Early this month, Indonesia’s Antara News shared through a feature that the U.S. Navy SEALs were engaging in a joint exercise with the Indonesian Navy’s Frogmen. The exercises were being held in Lampung province and would reportedly last for 24 days. As of this writing, the exercises will be nearing its end, scheduled for December 2.
The U.S. Navy SEALs is known to engage in joint exercises with the Navies of other countries; in January this year, they also conducted a month-long joint training exercise with the Komando Pasukan Katak (KOPASKA), featured in a previous post.
The exercise will reportedly serve as a test for both the individual and the team’s capabilities as well as provide an opportunity for them to improve on their level of mastery of standard operating procedures.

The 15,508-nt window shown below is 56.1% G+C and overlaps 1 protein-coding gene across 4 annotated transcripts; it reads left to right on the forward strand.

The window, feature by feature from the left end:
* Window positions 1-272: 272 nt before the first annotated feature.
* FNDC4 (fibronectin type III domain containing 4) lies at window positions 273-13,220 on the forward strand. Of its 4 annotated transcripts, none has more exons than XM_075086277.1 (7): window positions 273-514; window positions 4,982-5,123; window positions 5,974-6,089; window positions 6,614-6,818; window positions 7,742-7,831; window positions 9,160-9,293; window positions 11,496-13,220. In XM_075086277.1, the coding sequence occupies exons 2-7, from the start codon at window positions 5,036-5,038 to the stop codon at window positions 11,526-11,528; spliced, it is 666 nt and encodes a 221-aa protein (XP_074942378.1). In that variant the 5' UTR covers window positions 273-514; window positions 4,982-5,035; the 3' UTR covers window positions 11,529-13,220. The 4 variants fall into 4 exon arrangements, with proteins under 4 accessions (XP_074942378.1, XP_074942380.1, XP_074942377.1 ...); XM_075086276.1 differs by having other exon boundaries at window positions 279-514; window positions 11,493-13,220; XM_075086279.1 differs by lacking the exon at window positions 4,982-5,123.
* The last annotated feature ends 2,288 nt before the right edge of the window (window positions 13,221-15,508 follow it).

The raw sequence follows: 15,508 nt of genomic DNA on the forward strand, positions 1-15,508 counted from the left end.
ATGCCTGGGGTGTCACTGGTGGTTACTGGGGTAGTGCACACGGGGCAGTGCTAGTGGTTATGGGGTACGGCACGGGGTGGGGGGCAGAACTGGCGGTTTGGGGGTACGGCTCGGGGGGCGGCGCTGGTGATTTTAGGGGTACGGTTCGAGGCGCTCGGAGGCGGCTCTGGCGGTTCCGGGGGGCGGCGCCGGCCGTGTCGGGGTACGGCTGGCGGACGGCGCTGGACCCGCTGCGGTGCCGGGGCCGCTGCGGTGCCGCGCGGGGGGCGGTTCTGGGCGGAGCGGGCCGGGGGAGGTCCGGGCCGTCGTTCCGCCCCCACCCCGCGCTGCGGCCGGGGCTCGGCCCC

The commander of the Indonesian Navy Eastern Fleet Command Frogmen Force Col Andi Kriswanto said that joint exercises were usually conducted in the eastern part of Indonesia; Lampung province, though, where this particular joint exercise will be held, is in the western part of the country. This deviation was reportedly done as the conditions in this region of the country, with its mountainous terrains and beaches as well as the existence of an international seaport, were deemed suitable for conducting such exercises.
Among the activities that will be included in the 24-day activity are target shooting, simulations of anti-terrorist operations at the Panjang Port, as well as para jumping at the Raden Inten airport.
There are reportedly a total of 60 men participating in the exercises, consisting of U.S. Navy SEALs and members of Indonesia’s KOPASKA amphibious Special Forces. Another objective for the exercise, code named Flash Iron, is to improve the troops’ skills in “combating terrorism” in the seas.
The Indonesian archipelago has had its share of cases of maritime piracy, although a joint patrol along the Malacca Strait between Indonesia, Singapore and Malaysia has curbed piracy in that area.